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Medals at the Tokyo 2020 Olympics Will Be Made From Recycled Phones

Nothing like being a good sport with some environmentally-conscious bling.

by Shamani Joshi
28 July 2019, 10:12pm

Screengrab of the unveiling video released by Tokyo 2020 Olympics Organising Committee

This article originally appeared on VICE India

At a time when climate change despair is a real thing and a possible apocalypse is brewing right as we speak, the Tokyo 2020 Olympic organising committee appears to be right on the trend. On July 24, the Tokyo 2020 Olympic Games unveiled their new medals, and the coolest part about them is that they’ve been crafted entirely out of recycled used phones.

Drawing inspiration from a similar strategy adopted by the Vancouver 2010 Olympic and Paralympic Winter Games which were made by recovering metal from unwanted computer parts, the medals are a part of the Tokyo 2020 Medal Project, an initiative in which Japanese citizens donated unwanted phones or broken parts of their old phones in 2017. With more than six million devices collected, the engineers were able to recover 32kg of gold, 3,500kg of silver and 2,200kg of bronze to make their medals. Those were then upcycled to make 5,000 Olympic medals for the Olympic season next year.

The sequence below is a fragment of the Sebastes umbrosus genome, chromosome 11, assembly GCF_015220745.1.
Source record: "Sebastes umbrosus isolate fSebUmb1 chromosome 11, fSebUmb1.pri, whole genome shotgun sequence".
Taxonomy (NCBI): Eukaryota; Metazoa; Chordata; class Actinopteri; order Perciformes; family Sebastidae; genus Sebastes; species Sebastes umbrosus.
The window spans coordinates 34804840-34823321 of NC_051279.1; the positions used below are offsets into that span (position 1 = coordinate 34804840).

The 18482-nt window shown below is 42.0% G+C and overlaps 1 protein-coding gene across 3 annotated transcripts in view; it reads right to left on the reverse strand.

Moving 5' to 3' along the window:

"We hope that our project to recycle small consumer electronics and our efforts to contribute to an environmentally friendly and sustainable society will become a legacy of the Tokyo 2020 Games," Tokyo 2020 said in a statement to news website CNET.

The medals, designed by Japanese medal designer Junichi Kawanishi, feature geometric drawings inspired by the traditional Japanese design of ichimatsu moyo (harmonised checkered patterns) and kasane no irome (traditional techniques of kimonos). The Japanese craftsmanship continues with the medal cases, which are "a blend of traditional and modern techniques”, along with reimagining the flags of participating countries as anime characters.

Considering Olympics kicked off as a way for divided crowds to unite through sportsmanship, it seems like a fitting ode to the current climate crisis and a way forward to fix it.

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